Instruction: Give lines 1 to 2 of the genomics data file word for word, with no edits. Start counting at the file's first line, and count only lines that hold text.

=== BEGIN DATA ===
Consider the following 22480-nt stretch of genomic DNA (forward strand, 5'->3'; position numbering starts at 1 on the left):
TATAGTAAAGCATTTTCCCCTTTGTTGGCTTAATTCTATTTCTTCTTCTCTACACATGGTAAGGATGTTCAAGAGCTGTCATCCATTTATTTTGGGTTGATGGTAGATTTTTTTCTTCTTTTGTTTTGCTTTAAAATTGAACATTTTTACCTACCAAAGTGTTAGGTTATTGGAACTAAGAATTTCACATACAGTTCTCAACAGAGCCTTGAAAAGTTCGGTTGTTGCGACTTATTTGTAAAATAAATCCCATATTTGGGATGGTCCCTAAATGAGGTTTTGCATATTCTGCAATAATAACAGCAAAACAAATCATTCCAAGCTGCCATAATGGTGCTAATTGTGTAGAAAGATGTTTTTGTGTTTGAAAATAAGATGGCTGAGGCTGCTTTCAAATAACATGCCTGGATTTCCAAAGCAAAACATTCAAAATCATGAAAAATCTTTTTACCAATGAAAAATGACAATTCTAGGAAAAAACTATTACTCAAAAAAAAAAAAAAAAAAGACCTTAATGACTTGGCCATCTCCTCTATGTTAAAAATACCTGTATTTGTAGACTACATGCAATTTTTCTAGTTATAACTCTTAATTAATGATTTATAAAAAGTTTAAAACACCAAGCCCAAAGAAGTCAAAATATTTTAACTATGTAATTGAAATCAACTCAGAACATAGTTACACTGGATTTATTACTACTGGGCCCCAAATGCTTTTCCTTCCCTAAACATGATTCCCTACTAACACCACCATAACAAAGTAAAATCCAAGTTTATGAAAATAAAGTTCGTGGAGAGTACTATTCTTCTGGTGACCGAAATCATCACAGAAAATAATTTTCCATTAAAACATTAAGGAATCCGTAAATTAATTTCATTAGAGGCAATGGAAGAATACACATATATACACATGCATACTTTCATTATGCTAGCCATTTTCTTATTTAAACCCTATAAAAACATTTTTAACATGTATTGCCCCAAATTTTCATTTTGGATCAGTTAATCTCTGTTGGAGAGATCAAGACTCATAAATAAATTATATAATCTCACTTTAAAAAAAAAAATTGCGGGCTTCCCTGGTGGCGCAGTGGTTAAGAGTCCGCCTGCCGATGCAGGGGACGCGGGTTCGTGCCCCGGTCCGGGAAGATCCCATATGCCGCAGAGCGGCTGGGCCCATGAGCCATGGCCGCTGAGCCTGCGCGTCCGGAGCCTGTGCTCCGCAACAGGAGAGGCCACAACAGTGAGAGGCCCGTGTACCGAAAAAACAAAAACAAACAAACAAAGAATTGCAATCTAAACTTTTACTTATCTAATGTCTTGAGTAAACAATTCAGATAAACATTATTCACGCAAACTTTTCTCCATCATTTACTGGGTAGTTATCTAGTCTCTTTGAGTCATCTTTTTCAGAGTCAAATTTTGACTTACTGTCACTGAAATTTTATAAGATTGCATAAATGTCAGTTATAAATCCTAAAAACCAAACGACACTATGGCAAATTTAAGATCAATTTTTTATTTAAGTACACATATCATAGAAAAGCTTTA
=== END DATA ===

Consider the following 22480-nt stretch of genomic DNA (forward strand, 5'->3'; position numbering starts at 1 on the left):
TATAGTAAAGCATTTTCCCCTTTGTTGGCTTAATTCTATTTCTTCTTCTCTACACATGGTAAGGATGTTCAAGAGCTGTCATCCATTTATTTTGGGTTGATGGTAGATTTTTTTCTTCTTTTGTTTTGCTTTAAAATTGAACATTTTTACCTACCAAAGTGTTAGGTTATTGGAACTAAGAATTTCACATACAGTTCTCAACAGAGCCTTGAAAAGTTCGGTTGTTGCGACTTATTTGTAAAATAAATCCCATATTTGGGATGGTCCCTAAATGAGGTTTTGCATATTCTGCAATAATAACAGCAAAACAAATCATTCCAAGCTGCCATAATGGTGCTAATTGTGTAGAAAGATGTTTTTGTGTTTGAAAATAAGATGGCTGAGGCTGCTTTCAAATAACATGCCTGGATTTCCAAAGCAAAACATTCAAAATCATGAAAAATCTTTTTACCAATGAAAAATGACAATTCTAGGAAAAAACTATTACTCAAAAAAAAAAAAAAAAAAGACCTTAATGACTTGGCCATCTCCTCTATGTTAAAAATACCTGTATTTGTAGACTACATGCAATTTTTCTAGTTATAACTCTTAATTAATGATTTATAAAAAGTTTAAAACACCAAGCCCAAAGAAGTCAAAATATTTTAACTATGTAATTGAAATCAACTCAGAACATAGTTACACTGGATTTATTACTACTGGGCCCCAAATGCTTTTCCTTCCCTAAACATGATTCCCTACTAACACCACCATAACAAAGTAAAATCCAAGTTTATGAAAATAAAGTTCGTGGAGAGTACTATTCTTCTGGTGACCGAAATCATCACAGAAAATAATTTTCCATTAAAACATTAAGGAATCCGTAAATTAATTTCATTAGAGGCAATGGAAGAATACACATATATACACATGCATACTTTCATTATGCTAGCCATTTTCTTATTTAAACCCTATAAAAACATTTTTAACATGTATTGCCCCAAATTTTCATTTTGGATCAGTTAATCTCTGTTGGAGAGATCAAGACTCATAAATAAATTATATAATCTCACTTTAAAAAAAAAAATTGCGGGCTTCCCTGGTGGCGCAGTGGTTAAGAGTCCGCCTGCCGATGCAGGGGACGCGGGTTCGTGCCCCGGTCCGGGAAGATCCCATATGCCGCAGAGCGGCTGGGCCCATGAGCCATGGCCGCTGAGCCTGCGCGTCCGGAGCCTGTGCTCCGCAACAGGAGAGGCCACAACAGTGAGAGGCCCGTGTACCGAAAAAACAAAAACAAACAAACAAAGAATTGCAATCTAAACTTTTACTTATCTAATGTCTTGAGTAAACAATTCAGATAAACATTATTCACGCAAACTTTTCTCCATCATTTACTGGGTAGTTATCTAGTCTCTTTGAGTCATCTTTTTCAGAGTCAAATTTTGACTTACTGTCACTGAAATTTTATAAGATTGCATAAATGTCAGTTATAAATCCTAAAAACCAAACGACACTATGGCAAATTTAAGATCAATTTTTTATTTAAGTACACATATCATAGAAAAGCTTTA